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Nokia's graduates at the Great Wall

BEIJING, China – Our global graduates have recently returned from Academy Week, an in-depth training package within Nokia’s graduate program. This year they were sent to Beijing, to experience the trends and culture of one of the world’s most progressive markets.

Meet a group of our 2011 global graduates: Anna Bask (Finland), Nakul Kakkar (US), Tugba Seckin (UK), Apurva Prakash (India), Nicolas Neubauer (Germany), Lindsay Conant (US), Lu Zhang (China). 

These graduates were employed into full-time roles via our annual graduate program, which is conducted on our careers website.

Our ‘Nokia Global Graduate Program’ was designed to help people develop skills and make connections to prepare them for a rewarding career with Nokia.

Welcome back everyone! So we hear that you got to hear from some of our leaders across a number of functions, has this helped you to gain a broader understanding of our business?

Lu: “We got to meet highly influential people from different business functions such as Smart Devices, Mobile Phones, Supply Chain Management, NRC (Nokia Research Centre) and HR; to better understand their individual strategies.  It helped us gain a stronger understanding of the challenges we face and how they can be addressed though active collaboration.”   

Tugba adds: “Being new to Nokia, it was important for us to build up an impression of the business as a whole, rather than just focus on our own working areas.”

You also got to visit one of our Beijing Nokia factories and the Nokia testing lab, what did you see?

Lindsay: “The factory and lab tours were awesome! In the lab, the testing engineer showed us how Nokia phones go through a gruelling testing process, how well our products withstand extreme conditions (Nokia is from Finland after all!) and stand up to some seriously heavy handling; such as dropping our phones to the ground (after about 50 drops, the phone was still intact).  In the factory, we saw all the production and assembly lines in action, learning what goes into making a Nokia device.”

Nokia team


In November 2011, Nokia Research Centre celebrated 25 years of innovation and we heard you were all taken on a special tour of the NRC onsite lab at Tsinghua University.  What did you learn?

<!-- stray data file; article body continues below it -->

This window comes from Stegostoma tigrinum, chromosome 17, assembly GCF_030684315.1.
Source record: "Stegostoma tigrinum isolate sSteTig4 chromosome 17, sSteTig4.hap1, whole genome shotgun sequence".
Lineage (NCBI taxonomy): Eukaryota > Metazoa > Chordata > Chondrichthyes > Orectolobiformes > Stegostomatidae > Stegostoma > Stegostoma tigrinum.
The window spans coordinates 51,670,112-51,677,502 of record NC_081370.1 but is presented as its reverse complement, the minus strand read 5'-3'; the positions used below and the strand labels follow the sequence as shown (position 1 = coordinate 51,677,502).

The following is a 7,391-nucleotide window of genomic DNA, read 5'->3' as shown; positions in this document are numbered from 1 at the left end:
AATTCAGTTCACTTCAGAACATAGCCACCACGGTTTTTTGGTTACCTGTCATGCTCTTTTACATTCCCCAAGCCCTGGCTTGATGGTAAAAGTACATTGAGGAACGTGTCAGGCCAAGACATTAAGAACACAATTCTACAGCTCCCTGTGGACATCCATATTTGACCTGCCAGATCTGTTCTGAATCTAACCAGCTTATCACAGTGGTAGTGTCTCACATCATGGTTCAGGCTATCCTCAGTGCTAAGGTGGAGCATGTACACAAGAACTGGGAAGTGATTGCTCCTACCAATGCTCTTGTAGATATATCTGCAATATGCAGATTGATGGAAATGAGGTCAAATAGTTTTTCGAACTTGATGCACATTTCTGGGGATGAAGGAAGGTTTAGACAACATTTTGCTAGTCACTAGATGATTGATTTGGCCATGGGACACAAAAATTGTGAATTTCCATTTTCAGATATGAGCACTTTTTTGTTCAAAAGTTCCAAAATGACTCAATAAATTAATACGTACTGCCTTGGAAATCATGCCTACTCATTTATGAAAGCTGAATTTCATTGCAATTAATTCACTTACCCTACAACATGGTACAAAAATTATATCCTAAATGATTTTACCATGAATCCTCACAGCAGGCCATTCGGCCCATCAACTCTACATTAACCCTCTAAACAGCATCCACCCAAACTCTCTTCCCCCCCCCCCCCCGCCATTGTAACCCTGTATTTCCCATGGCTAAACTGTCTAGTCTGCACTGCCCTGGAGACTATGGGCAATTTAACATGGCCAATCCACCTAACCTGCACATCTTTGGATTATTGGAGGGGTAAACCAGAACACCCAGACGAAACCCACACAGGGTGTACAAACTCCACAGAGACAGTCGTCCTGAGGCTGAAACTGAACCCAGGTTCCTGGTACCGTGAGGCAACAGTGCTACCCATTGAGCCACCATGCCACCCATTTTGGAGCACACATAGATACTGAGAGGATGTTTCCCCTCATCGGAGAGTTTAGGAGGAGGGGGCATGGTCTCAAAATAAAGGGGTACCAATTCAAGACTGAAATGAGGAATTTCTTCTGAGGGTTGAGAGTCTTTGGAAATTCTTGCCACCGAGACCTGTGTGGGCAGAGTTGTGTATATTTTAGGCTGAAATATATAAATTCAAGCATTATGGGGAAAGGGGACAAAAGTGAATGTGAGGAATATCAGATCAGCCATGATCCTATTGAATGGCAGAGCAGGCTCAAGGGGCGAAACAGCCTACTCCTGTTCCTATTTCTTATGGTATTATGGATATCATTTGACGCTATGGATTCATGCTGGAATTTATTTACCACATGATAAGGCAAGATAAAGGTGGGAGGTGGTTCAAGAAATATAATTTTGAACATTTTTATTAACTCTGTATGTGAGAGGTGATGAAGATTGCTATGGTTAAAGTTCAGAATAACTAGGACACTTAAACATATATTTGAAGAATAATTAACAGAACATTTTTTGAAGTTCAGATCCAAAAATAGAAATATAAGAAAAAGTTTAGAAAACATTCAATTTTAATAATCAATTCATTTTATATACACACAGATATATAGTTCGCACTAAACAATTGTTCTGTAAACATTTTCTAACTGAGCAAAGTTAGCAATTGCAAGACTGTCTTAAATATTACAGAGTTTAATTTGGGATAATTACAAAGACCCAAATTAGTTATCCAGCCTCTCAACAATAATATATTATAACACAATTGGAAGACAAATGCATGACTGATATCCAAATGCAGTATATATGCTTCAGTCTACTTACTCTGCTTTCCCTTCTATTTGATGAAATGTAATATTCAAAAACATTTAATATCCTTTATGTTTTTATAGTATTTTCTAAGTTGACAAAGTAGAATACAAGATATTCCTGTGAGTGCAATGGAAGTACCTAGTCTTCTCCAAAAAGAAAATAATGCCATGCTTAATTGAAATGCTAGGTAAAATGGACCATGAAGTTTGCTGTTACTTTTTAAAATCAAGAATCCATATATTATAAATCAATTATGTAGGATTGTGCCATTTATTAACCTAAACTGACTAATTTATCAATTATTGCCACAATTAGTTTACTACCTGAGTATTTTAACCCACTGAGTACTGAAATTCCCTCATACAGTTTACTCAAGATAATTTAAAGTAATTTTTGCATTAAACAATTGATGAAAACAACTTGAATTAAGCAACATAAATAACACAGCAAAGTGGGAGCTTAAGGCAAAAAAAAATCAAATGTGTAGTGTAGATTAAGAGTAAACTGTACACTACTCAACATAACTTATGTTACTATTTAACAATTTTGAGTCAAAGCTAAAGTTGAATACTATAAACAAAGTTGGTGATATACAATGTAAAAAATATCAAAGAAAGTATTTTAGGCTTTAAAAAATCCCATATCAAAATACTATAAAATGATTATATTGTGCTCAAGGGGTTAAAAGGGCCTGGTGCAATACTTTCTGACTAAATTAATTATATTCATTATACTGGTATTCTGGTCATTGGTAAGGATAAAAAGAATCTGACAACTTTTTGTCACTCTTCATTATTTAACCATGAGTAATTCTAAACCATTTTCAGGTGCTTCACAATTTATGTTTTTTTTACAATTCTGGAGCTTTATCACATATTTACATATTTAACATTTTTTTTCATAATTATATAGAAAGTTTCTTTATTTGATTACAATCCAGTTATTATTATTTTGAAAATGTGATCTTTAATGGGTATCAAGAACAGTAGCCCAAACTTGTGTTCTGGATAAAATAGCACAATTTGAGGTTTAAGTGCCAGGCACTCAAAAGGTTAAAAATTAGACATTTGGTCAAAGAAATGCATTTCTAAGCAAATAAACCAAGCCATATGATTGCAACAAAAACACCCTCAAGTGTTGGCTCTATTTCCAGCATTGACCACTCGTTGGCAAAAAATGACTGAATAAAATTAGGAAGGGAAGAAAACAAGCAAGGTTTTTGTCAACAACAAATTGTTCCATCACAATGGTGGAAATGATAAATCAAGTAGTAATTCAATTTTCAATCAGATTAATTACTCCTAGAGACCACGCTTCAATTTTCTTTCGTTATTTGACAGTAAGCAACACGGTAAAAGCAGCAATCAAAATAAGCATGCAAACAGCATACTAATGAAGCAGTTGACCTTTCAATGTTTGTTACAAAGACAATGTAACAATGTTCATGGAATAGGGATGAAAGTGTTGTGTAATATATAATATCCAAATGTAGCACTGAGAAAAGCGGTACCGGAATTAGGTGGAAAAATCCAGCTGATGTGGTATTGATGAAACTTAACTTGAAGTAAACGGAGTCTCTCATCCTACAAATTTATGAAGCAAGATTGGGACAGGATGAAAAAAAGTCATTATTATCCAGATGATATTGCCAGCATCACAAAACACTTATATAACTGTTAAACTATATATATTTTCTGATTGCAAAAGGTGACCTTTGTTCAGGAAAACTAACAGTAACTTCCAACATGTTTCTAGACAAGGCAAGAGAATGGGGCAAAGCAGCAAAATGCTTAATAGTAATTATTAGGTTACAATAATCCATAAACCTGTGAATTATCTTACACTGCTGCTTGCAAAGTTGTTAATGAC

Anna:Tsinghua University is one of the best engineering schools in China. We got to hear from two seniors in Computer Science research, who talked about using mathematics to explain and analyse people’s online social behaviour.  It was really nice to network with the students, too, and learn about some of the world-class research being done and how they are tackling key technical challenges.  We were really impressed by the novelty of their ideas, the rigorous data gathering and the analysis being carried out.” 

What was the most interesting thing you learnt about the mobile market in China?

Apurva: “We learnt about the state-controlled decisions that impact the telcos market in China.  There are three main operators in China, all of which are Government owned. The result is that each operator is driven purely by government-led 5-year plans rather than business logic.”

“China is full of challenges for Nokia but lots of opportunities for us too,’ Anna smiles.”

We heard you had the chance to participate in some team-building exercises, like the Nokia Cultural Connections game, tell us more?

Nakul: “This was a pretty funny board game!  This game helped us gain more knowledge about cultural differences, different religions and learn more about how Nokia supports diversity within the business.

Lindsay adds: “Sometimes, we didn’t even know about all the key cultural differences in our own countries.  The game involved rolling the dice, moving round the board and answering a series of questions.  The aim was to make it to the globe in the centre.

What were your personal highlights from your Beijing adventure?

Tugba: “Definitely climbing the Great Wall of China in the snow!  It was windy, snowing and the temperature was sub-zero, but we didn’t let this dampen our spirits and we trekked up the slippery slopes to reach the summit. We made it to the top, because we’re learning to be contenders,” Tugba laughs. 

Lu: “Another highlight was being able to develop our global networks and making lasting friendships from this adventure. Every day we got to exchange ideas, support each other and learn – and have fun together.”

Graduates in China

Any pearls of wisdom that you would be willing to share with future graduates, who are interested in Nokia?

Nicolas:  “The Nokia Global Graduate Program is great.  It’s fast paced, well-designed, and tailored for different functions and different people.  It comes with all the benefits of ‘having a real job’, but on top of that, you get a real insight into the strategic issues and the global scale of a huge company.”

Nakul: “If you join, our top tip would be network, network, and network; within the business and with your fellow graduates. The more people you know, the easier your job gets.” 

Apurva nods in agreement: “If you like working in a dynamic work environment, embrace diversity, and thrive on challenges then Nokia is the place to be.”